TTAB: Black Color Mark For Flower Boxes Won’t Fly

In a decision combining the hot trademark topics of color marks and aesthetic functionality, the Trademark Trial and Appeal Board (TTAB or Board) upheld an examiner's refusal of registration for a single-color mark (black) for boxes for "flowers and live cut floral arrangements." In re Florists' Transworld Delivery, Inc., Serial No. 77590475 (T.T.A.B. Mar. 28, 2013) (precedential).

Florists' Transworld Delivery, Inc. filed an intent-to-use application to register the mark on October 10, 2008. The applicant subsequently filed an amendment to claim first use as of December 8, 2008, and to claim that the color had acquired distinctiveness as a result of its extensive use and promotion. The examiner refused registration on two bases: (1) that the mark was merely ornamental and would not be perceived as a trademark and (2) that the applicant had not proven acquired distinctiveness.

As to the first basis, the examiner argued that the mark served both a utilitarian and an aesthetic function when used for floral packaging. The examiner refused registration on the ground of aesthetic functionality, finding that "black, in the context of floral arrangements, is associated with stylish or formal events such as weddings, providing an 'elegant,' 'classical' or 'luxurious' look, and in other contexts may connote grief or condolence, and is a critical color in connection with Halloween displays; and there is a strong competitive need for the color black in order to permit the appropriate or desired message to be sent by the consumer to a recipient of flowers." The TTAB treated the examiner's comments as conceding that the color mark was not in fact functional in a utilitarian way.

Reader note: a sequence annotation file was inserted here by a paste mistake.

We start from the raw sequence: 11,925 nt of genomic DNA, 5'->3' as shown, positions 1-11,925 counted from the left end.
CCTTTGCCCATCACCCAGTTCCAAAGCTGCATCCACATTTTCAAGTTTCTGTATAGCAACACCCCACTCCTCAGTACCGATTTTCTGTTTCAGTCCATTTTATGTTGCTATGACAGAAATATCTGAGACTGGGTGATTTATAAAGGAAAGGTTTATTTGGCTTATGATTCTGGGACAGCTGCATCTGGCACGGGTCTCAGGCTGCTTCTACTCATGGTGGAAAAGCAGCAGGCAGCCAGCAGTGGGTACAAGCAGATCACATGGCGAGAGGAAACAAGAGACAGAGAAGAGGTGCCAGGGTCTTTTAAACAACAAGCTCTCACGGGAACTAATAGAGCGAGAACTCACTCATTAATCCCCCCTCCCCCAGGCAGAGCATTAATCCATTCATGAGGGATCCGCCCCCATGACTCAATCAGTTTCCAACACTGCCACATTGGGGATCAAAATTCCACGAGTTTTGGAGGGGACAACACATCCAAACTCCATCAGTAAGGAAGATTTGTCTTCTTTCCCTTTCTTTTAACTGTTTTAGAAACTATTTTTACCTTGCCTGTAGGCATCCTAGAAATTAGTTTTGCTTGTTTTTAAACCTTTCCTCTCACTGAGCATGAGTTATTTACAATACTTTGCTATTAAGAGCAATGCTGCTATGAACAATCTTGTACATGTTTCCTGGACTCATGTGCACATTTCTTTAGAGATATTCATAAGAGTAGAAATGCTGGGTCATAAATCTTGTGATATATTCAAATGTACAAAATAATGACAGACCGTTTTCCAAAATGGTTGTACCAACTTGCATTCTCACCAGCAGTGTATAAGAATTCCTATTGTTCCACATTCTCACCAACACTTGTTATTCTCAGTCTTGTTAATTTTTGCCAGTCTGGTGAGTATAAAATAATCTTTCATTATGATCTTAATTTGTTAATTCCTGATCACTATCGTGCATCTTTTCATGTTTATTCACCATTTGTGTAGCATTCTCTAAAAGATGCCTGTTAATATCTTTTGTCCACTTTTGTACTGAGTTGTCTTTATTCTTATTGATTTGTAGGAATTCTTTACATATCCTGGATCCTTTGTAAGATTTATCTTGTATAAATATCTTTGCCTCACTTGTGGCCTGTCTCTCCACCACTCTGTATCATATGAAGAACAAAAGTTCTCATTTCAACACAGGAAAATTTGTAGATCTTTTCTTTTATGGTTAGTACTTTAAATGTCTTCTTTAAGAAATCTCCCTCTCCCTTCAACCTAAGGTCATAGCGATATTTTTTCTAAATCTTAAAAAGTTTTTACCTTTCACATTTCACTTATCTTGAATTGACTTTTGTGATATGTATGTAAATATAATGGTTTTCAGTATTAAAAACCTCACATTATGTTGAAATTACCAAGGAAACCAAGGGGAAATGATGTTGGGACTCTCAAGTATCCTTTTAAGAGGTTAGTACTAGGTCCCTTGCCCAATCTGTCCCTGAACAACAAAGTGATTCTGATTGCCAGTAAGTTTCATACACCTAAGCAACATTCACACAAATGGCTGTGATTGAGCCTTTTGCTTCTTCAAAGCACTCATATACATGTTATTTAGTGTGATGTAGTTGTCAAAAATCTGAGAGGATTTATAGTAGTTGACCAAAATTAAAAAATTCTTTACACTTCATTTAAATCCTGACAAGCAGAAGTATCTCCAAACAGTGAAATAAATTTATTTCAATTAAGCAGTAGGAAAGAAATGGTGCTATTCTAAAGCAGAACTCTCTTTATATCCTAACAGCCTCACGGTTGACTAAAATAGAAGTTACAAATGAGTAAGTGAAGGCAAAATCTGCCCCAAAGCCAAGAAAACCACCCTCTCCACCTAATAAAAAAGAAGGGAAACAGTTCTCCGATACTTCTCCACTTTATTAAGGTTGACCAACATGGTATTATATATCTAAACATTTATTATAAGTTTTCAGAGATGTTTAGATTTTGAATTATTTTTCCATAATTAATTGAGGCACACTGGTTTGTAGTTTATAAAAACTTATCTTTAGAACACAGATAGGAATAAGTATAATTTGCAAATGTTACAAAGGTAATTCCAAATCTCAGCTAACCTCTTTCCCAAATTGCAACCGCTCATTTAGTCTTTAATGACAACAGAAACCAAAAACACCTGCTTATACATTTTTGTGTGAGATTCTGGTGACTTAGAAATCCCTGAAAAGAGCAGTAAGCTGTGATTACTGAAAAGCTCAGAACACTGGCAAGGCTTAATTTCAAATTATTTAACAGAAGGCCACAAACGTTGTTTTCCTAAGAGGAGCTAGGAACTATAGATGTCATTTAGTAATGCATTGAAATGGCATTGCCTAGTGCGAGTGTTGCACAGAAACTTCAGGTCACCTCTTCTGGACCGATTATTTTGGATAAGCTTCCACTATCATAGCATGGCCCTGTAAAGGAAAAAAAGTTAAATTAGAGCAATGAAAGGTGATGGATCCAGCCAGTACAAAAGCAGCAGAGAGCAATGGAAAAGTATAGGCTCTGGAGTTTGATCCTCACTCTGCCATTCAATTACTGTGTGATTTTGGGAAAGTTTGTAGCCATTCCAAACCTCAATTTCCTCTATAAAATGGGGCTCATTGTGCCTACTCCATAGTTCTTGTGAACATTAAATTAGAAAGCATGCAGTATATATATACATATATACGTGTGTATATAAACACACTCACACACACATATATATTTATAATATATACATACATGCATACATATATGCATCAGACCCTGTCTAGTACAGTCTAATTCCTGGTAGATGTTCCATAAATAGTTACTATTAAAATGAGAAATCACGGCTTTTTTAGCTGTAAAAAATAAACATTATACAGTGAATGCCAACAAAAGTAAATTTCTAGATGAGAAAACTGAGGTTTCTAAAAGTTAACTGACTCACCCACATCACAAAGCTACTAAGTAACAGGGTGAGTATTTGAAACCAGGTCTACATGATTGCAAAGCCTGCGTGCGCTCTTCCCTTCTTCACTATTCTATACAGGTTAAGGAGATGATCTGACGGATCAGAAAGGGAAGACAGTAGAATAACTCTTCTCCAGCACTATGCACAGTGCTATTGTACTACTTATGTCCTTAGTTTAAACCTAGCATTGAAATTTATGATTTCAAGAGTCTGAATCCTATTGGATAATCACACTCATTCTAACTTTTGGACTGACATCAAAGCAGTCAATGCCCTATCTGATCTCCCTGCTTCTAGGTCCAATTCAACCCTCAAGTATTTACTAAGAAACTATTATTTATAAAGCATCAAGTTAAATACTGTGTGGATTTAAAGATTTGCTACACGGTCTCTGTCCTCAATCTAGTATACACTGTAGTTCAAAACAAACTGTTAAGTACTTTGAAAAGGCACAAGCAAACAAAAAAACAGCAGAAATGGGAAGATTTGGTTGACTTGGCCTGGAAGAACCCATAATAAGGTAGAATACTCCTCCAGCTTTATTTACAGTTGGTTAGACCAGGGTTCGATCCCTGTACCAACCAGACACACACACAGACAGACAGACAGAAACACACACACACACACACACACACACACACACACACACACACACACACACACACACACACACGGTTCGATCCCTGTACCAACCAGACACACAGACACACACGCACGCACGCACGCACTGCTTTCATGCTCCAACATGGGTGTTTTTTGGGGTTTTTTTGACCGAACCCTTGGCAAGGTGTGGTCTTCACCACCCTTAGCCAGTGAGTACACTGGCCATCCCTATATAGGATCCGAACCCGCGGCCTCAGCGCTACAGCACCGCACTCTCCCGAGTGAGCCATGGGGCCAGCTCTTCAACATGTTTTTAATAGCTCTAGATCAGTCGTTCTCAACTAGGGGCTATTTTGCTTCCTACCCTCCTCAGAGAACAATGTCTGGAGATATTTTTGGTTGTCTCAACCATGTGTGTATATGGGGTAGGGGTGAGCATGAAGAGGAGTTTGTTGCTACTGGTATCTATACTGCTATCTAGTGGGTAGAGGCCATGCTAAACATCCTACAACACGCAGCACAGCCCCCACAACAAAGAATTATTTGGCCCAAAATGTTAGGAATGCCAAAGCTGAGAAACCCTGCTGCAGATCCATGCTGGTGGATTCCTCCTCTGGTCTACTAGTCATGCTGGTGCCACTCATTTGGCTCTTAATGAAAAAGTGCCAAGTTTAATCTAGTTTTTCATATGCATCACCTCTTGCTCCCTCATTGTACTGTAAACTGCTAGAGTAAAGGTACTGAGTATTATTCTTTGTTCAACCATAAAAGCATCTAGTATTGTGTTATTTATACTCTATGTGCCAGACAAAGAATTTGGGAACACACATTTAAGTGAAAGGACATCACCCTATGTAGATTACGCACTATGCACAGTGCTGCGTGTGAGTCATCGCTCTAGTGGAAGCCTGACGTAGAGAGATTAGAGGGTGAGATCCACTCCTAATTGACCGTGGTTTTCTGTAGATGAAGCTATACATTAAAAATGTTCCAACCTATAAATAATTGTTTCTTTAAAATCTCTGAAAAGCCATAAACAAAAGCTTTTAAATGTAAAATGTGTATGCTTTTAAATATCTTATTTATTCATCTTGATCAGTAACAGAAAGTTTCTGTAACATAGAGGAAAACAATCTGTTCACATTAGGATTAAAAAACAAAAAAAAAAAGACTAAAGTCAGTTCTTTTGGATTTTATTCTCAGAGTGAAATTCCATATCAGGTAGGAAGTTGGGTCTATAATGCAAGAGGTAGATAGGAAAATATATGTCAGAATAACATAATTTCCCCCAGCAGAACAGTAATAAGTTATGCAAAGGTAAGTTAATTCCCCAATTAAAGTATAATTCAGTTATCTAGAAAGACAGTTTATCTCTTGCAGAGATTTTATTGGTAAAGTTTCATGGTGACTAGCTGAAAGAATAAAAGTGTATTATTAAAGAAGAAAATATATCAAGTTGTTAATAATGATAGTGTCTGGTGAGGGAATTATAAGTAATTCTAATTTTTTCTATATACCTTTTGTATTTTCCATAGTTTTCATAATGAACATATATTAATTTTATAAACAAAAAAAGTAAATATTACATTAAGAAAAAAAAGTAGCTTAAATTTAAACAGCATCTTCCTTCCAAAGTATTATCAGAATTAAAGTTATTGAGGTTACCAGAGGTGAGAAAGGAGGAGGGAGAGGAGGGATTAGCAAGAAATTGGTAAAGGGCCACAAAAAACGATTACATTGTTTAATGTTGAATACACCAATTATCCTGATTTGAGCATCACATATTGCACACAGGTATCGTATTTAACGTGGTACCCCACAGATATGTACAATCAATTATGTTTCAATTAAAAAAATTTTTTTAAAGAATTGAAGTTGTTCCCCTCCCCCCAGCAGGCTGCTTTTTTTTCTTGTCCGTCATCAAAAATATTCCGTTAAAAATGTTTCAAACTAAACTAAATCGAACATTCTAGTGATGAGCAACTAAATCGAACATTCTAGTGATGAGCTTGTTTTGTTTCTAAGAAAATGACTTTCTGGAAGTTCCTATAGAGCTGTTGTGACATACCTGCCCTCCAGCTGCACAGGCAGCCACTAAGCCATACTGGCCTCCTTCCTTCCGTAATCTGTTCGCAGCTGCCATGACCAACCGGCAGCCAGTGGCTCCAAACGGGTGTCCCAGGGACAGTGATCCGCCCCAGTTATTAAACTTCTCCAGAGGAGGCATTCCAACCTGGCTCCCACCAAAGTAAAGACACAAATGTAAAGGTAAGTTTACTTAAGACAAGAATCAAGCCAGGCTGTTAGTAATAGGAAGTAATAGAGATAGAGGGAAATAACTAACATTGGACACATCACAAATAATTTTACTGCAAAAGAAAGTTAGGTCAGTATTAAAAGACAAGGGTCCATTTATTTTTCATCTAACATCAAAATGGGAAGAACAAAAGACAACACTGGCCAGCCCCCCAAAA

The TTAB noted that the applicable test for aesthetic functionality was "whether registration of a particular feature hinders competition and not...whether the feature contributes to the product's commercial success" (quoting M-5 Steel Mfg. Inc. v. O'Hagin's Inc., 61 U.S.P.Q.2d 1086, 1097 (T.T.A.B. 2001)). It then analyzed whether the applied-for color served a "non-trademark purpose that would hinder the ability of others to effectively compete with the registrant." The Board found that (1) color has significance in the floral industry, such as the use of red for Valentine's Day; (2) black "communicates elegance or luxury," it "has significance on somber occasions such as in the context of death" and it is "a traditional Halloween color"; and (3) competitors who wish to offer...

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